Lesson
3

Chan Practice

2 of 4

Concentration

Concentration consists of all the methods taught by the Buddha for cultivating the meditative absorption called samadhi. Some traditions define the four kinds of samadhi as the samadhi of sitting, the samadhi of walking, the samadhi of sitting and walking, and the samadhi of neither sitting or walking. Essentially these four kinds of samadhi are practices of mindfulness, whether one is meditating or involved in daily life activities. In addition to the four kinds of samadhi, traditional Buddhism speaks of nine levels of samadhi attained through gradual practice, until one attains the ninth level, the samadhi of a buddha.

How is concentration practiced in Chan? There are two major methods of meditation that have evolved in Chan:

  • the Silent Illumination of the Caodong School
  • the gong'an method of the Linji School.

Silent Illumination

Silent Illumination, as the name implies, is the method of illuminating the mind through quiescent sitting. This practice does contain some elements of the earlier shamatha-vipashyana practice of the Theravada and is also closely related to the Zen practice of shikantaza (just sitting).

One of the great Chinese masters of this practice, Hongzhi, describes this silent sitting in this manner:

Your body sits quietly; your mind quiescent, unmoving. This is genuine effort in practice. Body and mind are at complete rest. The mouth is so still that moss grows around it. Grass sprouts from your tongue. Do this without ceasing, cleansing the mind until is gains the clarity of an autumn pool, bright as the moon illuminating the evening sky.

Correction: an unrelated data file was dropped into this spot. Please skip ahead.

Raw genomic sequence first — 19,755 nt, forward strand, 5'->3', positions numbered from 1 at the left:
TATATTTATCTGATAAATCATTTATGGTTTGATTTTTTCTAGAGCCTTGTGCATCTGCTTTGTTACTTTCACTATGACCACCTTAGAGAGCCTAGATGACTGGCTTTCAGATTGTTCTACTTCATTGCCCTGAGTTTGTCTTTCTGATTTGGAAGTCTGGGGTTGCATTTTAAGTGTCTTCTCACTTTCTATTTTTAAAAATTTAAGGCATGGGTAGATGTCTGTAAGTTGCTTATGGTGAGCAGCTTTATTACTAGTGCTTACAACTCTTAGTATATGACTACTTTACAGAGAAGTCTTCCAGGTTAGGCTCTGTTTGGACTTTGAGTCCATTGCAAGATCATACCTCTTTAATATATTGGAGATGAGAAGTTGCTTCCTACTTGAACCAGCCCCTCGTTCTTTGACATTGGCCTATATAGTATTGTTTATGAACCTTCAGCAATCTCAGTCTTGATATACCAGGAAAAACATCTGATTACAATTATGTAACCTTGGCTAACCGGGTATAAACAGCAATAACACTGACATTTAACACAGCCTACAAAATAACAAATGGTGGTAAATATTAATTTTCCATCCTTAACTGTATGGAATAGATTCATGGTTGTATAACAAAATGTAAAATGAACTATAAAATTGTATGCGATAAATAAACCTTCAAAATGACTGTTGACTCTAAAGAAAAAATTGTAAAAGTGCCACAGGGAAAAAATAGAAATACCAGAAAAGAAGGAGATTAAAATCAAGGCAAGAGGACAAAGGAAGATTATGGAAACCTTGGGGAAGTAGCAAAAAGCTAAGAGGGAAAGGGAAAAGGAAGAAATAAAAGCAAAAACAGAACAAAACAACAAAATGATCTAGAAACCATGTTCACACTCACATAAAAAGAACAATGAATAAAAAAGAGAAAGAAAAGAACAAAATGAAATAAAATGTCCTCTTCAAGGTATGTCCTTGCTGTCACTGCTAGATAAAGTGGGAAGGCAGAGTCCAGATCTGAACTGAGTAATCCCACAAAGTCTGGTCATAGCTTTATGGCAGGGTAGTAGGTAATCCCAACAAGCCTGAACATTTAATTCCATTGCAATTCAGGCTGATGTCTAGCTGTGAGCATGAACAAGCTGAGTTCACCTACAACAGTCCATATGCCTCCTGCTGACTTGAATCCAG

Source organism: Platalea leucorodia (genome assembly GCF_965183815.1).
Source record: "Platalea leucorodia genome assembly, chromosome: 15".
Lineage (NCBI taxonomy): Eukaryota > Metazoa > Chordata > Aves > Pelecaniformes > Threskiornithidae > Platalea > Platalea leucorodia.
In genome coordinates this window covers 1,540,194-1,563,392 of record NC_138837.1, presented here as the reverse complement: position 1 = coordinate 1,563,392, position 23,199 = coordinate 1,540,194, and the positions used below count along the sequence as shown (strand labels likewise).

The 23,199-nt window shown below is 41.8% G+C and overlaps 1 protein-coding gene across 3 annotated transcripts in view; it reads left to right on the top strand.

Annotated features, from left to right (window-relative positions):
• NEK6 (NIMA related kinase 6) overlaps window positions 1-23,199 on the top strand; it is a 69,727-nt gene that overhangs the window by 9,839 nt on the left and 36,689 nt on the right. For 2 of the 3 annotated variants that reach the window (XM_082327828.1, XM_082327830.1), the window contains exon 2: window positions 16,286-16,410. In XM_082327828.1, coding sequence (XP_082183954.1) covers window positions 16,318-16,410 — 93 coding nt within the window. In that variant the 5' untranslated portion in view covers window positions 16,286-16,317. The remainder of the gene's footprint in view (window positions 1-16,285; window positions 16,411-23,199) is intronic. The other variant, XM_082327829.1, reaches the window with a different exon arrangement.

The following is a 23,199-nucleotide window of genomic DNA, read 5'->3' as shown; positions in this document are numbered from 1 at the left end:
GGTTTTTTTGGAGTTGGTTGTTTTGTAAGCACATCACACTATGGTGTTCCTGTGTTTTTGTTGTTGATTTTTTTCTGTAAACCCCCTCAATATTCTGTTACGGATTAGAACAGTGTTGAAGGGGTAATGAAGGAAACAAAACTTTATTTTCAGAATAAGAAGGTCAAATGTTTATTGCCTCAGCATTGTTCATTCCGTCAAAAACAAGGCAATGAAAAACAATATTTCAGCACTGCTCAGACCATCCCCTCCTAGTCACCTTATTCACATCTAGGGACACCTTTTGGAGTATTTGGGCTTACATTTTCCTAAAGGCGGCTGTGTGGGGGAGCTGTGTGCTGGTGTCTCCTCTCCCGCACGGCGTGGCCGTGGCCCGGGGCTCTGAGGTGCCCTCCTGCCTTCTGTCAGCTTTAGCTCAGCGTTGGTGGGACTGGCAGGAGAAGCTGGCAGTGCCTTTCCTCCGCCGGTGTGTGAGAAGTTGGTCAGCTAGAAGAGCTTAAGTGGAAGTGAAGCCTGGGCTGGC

Despite the Chan hyperbole about moss and grass, Master Hongzhi's vivid description captures the intent of Silent Illumination, which is to quiet the mind so that it's innate clarity can be revealed. It is important to stress that a quiet mind does not mean that it should be blank. This illumination is active and the mind should be transparent; while it is aware of what is going on, there is no attachment or obstruction.

The method is entered by sitting in a comfortable, relaxed position (lotus or cross-legged) and putting one's entire awareness on the whole body sitting there. No attention is paid to any particulars of body or mind that come up, always returning to the awareness of "just sitting" when the mind drifts. As one continues to sit in this manner, the mind gradually settles and becomes clearer.

The stages of Silent Illumination may be described as:

  1. Entering the practice through "just sitting" in a relaxed manner
  2. Body and mind becoming one, and there is no distinct body sense
  3. One is united with the environment
  4. The mind is bright and spacious, silence and illumination become simultaneous.

In actual practice, these stages are not necessarily experienced as sequential or distinct, but one always begins with "just sitting."